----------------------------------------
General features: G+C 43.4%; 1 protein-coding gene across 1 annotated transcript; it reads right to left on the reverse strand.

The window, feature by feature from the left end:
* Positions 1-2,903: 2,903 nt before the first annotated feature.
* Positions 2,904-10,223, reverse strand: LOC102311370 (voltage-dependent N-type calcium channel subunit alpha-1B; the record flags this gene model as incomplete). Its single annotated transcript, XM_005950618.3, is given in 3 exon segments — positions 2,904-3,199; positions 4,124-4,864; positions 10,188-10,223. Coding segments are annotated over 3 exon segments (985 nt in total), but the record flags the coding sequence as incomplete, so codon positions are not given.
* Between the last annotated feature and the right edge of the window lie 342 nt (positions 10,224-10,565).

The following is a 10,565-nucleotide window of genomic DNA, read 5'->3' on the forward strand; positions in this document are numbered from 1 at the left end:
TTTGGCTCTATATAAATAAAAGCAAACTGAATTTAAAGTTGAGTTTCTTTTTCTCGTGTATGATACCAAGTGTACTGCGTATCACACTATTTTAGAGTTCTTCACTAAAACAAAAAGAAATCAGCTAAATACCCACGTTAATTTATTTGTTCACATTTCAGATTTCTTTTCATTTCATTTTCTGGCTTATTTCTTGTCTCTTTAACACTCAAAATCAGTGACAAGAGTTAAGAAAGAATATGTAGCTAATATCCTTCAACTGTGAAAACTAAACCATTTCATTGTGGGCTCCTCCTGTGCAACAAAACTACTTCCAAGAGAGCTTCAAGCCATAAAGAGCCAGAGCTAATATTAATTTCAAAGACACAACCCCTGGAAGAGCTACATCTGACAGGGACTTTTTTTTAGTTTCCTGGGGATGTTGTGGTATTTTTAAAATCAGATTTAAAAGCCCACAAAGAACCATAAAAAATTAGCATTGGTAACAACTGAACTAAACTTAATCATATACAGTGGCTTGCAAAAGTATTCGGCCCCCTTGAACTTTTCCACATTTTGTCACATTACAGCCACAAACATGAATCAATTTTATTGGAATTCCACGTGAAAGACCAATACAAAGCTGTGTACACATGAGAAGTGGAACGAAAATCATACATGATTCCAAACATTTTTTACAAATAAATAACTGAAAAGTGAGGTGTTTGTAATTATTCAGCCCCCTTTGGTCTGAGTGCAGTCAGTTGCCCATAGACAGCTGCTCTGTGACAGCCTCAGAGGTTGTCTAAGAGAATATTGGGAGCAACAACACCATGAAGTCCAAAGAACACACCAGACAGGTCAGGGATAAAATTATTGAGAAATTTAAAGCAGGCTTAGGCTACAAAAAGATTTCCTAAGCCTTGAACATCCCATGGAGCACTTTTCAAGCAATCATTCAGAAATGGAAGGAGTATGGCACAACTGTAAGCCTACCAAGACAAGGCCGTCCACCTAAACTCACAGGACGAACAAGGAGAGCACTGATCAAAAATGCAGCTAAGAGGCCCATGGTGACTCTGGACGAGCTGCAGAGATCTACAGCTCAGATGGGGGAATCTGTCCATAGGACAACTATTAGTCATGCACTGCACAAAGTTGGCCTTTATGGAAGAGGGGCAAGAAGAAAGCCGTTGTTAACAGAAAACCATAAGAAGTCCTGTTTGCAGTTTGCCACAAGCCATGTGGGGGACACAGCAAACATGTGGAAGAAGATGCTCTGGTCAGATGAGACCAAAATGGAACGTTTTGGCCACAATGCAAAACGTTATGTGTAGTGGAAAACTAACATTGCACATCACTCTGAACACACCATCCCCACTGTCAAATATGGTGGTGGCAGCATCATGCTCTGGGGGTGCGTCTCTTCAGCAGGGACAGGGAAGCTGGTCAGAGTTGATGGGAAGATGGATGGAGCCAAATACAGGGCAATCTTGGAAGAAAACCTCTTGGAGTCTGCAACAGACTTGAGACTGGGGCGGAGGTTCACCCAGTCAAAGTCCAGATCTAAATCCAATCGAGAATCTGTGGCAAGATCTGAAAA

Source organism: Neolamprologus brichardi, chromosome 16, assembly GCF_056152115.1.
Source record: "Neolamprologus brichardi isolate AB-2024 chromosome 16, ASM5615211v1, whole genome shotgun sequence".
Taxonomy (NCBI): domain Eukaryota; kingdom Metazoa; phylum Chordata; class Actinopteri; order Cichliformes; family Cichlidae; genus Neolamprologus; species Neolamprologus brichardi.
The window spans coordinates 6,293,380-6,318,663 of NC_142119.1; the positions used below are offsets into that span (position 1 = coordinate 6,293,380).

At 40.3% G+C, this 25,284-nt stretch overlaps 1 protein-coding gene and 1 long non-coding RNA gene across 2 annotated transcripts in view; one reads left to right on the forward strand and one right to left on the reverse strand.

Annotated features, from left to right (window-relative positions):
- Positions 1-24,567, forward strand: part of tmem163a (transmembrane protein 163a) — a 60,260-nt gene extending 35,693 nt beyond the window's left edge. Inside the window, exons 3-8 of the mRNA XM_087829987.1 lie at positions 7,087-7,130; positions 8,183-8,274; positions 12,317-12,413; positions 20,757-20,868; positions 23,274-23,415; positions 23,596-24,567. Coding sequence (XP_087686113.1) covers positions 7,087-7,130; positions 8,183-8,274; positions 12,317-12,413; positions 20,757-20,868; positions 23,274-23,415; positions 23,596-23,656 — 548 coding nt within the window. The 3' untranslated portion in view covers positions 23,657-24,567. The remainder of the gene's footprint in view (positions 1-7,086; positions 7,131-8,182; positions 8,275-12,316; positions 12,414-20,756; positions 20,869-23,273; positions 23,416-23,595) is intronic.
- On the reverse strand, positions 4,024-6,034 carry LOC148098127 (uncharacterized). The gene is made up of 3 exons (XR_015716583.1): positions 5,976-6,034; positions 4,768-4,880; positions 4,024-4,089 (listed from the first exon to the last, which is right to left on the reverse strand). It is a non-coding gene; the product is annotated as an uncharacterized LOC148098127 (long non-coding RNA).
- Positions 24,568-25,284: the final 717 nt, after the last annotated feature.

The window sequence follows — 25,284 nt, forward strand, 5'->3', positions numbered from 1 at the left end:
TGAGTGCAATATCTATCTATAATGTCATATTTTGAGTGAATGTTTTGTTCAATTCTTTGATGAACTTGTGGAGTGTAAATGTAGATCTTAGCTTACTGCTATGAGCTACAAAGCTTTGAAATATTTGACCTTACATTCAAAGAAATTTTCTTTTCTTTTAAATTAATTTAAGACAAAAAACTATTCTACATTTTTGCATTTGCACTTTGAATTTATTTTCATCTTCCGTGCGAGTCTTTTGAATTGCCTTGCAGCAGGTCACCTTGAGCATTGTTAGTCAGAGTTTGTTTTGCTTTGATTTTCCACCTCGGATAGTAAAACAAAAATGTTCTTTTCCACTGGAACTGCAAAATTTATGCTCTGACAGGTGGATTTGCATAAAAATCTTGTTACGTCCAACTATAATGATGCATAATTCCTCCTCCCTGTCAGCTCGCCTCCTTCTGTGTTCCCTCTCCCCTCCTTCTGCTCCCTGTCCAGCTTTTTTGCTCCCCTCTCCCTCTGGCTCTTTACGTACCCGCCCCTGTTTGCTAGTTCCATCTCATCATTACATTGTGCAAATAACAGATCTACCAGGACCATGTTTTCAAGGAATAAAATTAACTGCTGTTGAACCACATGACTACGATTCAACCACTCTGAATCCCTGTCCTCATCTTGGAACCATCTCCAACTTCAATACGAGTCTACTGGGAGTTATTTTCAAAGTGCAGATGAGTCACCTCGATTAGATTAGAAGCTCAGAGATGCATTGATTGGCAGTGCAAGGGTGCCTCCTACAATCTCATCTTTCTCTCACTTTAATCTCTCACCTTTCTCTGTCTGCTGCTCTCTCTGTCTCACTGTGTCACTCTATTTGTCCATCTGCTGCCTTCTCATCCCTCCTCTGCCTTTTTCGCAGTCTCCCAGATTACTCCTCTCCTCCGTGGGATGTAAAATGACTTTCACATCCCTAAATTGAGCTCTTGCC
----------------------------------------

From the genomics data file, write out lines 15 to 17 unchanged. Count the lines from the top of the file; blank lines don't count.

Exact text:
- On the reverse strand, positions 4,024-6,034 carry LOC148098127 (uncharacterized). The gene is made up of 3 exons (XR_015716583.1): positions 5,976-6,034; positions 4,768-4,880; positions 4,024-4,089 (listed from the first exon to the last, which is right to left on the reverse strand). It is a non-coding gene; the product is annotated as an uncharacterized LOC148098127 (long non-coding RNA).
- Positions 24,568-25,284: the final 717 nt, after the last annotated feature.

The window sequence follows — 25,284 nt, forward strand, 5'->3', positions numbered from 1 at the left end: